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Jim Minton is a new writer of fiction, based in London but raised in the North East of England. On this website you can read his published works, which are mostly - but not all - darkly funny tales of growing up in Northumberland. You can also find out about Undertone, his new novel and read more about Jim, if you wish. All works are his copyright. So you can't pretend they are yours, even if you want to!

Saturday, 3 January 2015

Here they come: Minton's top 10 albums of 2014

Well, the waiting is over. Here are my top 10 albums of 2014. If you are adventurous, give them a try. And if you don't like them, well, it would be a very boring world if we all liked the same things, wouldn't it?

10: Pink mountaintops, Get Back - going through a range of styles from 80 indie through to…err 80s garage rock, this album is one of those ones you’ll just want to play over and over again, so catchy are its tunes.

9: Tune-yards, Nikki Nack - another brilliant and inventive surge of energy from Merrill Garbus. If you want intelligent dance music that isn't made by some media studies student in shoreditch, but instead draws on influences from Africa, Europe and the US, then give this a try.

8: Rozi Plain, Joined Sometimes Unjoined - lovely album, my choice is probably influenced by the fact that she featured in two of my favourite gigs of the year (with This is the Kit on the roof of the south bank, and supporting Dan Michaelson at the Slaughtered Lamb). Simple songs, beautiful harmonies, but upbeat and poppy, and never taking itself too seriously.

7. Hookworms, Hum - I mean, this is what Black Sabbath must have sounded like when they first crashed onto the scene 40 odd years ago. Screeching vocals, heavy guitar and fantastic energy. Their set at End of the Road was a live highlight this year. Brilliant.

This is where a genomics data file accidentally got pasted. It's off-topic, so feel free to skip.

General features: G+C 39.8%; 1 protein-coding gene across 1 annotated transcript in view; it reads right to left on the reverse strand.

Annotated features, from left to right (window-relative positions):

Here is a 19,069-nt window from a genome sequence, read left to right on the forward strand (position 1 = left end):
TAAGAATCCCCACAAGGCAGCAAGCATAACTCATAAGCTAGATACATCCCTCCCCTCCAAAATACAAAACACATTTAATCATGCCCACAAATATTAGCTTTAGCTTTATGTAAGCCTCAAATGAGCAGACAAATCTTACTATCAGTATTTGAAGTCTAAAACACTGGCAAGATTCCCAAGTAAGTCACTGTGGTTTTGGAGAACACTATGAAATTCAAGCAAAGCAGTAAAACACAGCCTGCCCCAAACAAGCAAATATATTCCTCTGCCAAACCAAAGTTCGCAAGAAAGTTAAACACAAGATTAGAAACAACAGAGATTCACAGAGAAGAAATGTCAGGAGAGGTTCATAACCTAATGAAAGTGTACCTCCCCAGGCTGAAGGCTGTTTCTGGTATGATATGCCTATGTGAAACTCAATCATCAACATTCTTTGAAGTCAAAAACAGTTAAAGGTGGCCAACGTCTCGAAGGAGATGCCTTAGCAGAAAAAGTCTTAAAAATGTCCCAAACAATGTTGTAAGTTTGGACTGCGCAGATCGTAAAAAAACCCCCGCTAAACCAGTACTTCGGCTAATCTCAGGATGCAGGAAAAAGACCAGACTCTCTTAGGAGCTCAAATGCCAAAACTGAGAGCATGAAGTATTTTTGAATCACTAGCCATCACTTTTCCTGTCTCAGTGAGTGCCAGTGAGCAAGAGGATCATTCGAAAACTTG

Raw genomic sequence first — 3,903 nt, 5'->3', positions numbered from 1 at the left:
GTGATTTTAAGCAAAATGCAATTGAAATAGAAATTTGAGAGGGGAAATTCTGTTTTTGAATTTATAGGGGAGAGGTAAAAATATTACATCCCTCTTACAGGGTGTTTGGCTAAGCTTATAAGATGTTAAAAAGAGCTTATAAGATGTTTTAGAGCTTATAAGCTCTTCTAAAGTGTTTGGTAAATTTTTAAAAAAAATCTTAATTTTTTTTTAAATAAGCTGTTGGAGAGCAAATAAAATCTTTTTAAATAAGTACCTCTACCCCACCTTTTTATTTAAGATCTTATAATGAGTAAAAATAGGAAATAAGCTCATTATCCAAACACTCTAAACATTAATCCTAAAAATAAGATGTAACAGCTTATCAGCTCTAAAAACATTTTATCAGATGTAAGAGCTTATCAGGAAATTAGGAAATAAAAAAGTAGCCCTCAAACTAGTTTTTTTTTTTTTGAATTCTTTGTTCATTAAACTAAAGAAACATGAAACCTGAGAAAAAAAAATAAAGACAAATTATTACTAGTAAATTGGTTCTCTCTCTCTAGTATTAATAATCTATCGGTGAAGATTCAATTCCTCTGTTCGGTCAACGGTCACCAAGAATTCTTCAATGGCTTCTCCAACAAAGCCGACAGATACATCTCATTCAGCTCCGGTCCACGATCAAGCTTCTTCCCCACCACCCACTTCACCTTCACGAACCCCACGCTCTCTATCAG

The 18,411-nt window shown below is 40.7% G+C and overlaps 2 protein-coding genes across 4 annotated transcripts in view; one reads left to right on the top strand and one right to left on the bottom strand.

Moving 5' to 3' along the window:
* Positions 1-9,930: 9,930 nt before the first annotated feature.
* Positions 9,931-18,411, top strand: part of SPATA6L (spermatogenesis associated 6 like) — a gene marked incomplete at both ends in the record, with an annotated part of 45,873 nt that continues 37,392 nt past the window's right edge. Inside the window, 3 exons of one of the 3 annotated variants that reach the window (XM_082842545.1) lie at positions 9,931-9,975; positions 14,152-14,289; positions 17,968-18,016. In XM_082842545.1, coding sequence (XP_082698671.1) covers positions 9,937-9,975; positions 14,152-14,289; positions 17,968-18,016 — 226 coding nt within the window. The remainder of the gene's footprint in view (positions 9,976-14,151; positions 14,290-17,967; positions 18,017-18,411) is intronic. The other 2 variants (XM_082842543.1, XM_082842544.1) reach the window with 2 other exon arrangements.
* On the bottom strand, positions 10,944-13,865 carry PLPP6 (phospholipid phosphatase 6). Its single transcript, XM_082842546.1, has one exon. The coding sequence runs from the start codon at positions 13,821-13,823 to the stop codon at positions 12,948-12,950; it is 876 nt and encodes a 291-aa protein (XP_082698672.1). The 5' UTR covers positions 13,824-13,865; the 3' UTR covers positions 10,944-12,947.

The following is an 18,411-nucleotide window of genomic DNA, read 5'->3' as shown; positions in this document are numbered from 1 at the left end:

6. Ezra Furman, Day of the Dog - It is just garage pop really and may not stand the test of time, but some stand out tracks - I cant stop playing The Mall - and another great live performance at EOTR mean I give it the benefit of the doubt

5. Damon Albarn, Everyday Robots - great album. As ever, he moves through styles and genres seamlessly with so few bum notes, and some utterly beautiful tunes. not often you get a critically acclaimed album featuring songs about Leytonstone either.

4. The Liminanas, I’ve Got Trouble in Mind - Perpignan’s finest are back with a bunch of b-sides, covers and unreleased stuff, all of it groovy, all of it punchy, and music to make you dance and smile.

3. King Creosote, From Scotland with Love - well it had to be in the year of the referendum didn't it? beautiful album which just manages to avoid dropping into sentimentality, painting sublime pictures of a country that’s gone, but can see the possibility of reclaiming itself. Essential and uplifting.

2. Dan Michaelson and the Coastguards, Distance - oh man, what an album. pedal steel guitar, growling - sometimes barely audible - vocals, and painfully touching lyrics about heartbreak, and peculiarly british ways of dealing with the end of relationships. Utterly lovely.

1. Hurray for the Riff Raff, Small Town Heroes - this is what country music is meant to be. A tender, touching, but sharp edged suite of songs, wonderful tunes, delicious vocals and lyrics and stories from the tradition of Woody Guthrie and other chroniclers of the ‘other’ american way. In a year when other american singer songwriters (Sharon van Etten, Marissa Nadler, Lucinda Williams) put out acclaimed albums, this for me was head and shoulders above them. Every track a classic.

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